When do you know? I mean, really know?
Slumped into my couch, pale from a lack of sleep, nose red from the cold he can’t shake, the CEO shook off my suggestion about this being the time to hire an assistant.
“I know, I know,” I said, “you’re a cheap bastard,” and we both laughed.
“It’s not that,” he said after a pause, “it’s just that—well I know we should be hiring for what the company is going to look like in six months but what if it turns out I have to fire them down the line. What if I’m ahead of the game?”
I told him: “You’re at that point when, if you don’t hire enough firefighters, you’ll never get out of firefighting mode.”
“This little start-up of yours,” I continued, “is about to become a company.”
And he looked at me with a mix of relief and sheer terror—and just a touch of nausea.
Later that week, I got an email from another client returning from a board meeting.
“We’re not dead,” he said in a slight nod to Monty Python. They’d given him one more quarter before they’ll decide if they’ll fund that last half million everyone thinks will take the company to break-even. Of course the problem is this is the third “half-million to break even” the company has needed in the last year.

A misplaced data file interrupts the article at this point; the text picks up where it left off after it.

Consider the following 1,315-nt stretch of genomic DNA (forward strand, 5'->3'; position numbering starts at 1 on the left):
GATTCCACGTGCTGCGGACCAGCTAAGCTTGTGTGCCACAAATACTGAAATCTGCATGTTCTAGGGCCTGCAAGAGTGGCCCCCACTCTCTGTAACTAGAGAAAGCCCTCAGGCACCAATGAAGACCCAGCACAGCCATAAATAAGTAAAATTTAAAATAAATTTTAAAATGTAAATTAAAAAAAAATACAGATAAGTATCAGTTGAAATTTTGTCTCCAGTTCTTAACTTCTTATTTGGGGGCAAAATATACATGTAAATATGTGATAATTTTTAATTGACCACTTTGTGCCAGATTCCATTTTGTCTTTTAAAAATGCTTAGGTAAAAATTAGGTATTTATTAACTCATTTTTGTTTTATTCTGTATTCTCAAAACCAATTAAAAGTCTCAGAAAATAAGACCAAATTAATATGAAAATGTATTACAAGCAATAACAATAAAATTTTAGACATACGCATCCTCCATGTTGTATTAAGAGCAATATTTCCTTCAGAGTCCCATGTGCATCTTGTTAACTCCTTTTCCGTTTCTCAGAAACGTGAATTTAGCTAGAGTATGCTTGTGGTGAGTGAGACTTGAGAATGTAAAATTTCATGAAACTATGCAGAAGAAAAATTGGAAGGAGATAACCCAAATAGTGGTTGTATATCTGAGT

Still another client calls. He’s preternaturally calm. Spooky, even.
“Well my man…we’re burning a quarter million a month and I’ve got a million in the bank. If we don’t close this deal [a deal that will net the company a few million as the result of a sale of an asset], then it’s all over.”
But then he says the really spooky thing; he says: “I think.”
When do you know it’s time? When do you know it’s really time to start the business, shut the business, expand the business, invest in the business, quit your job, end the job search and take the offer on the table, leave your spouse, marry your girl/boyfriend, move to Australia, come home from Australia? When do you know?
“A warrior accepts,” writes Pema Chodron in Comfortable with Uncertainty, “that we can never know what will happen to us next. We can try to control the uncontrollable by looking for security and predictability, always hoping to be comfortable and safe. But the truth is that we can never avoid uncertainty. This not-knowing is part of the adventure. It’s also what makes us afraid.”
I think the only answer to the plaintive poignant question of “When do you know?” is embedded in the bit of Buddhist wisdom: You can’t know–not really, anyway.
Maybe the hardest part of leadership—be it leading a company, a family, a relationship or simply your own life—is that often times you don’t know and you still have to act. Leadership in some ways is built on learning to be comfortable with not knowing, with imperfect knowledge, with the inherent uncertainty of it all.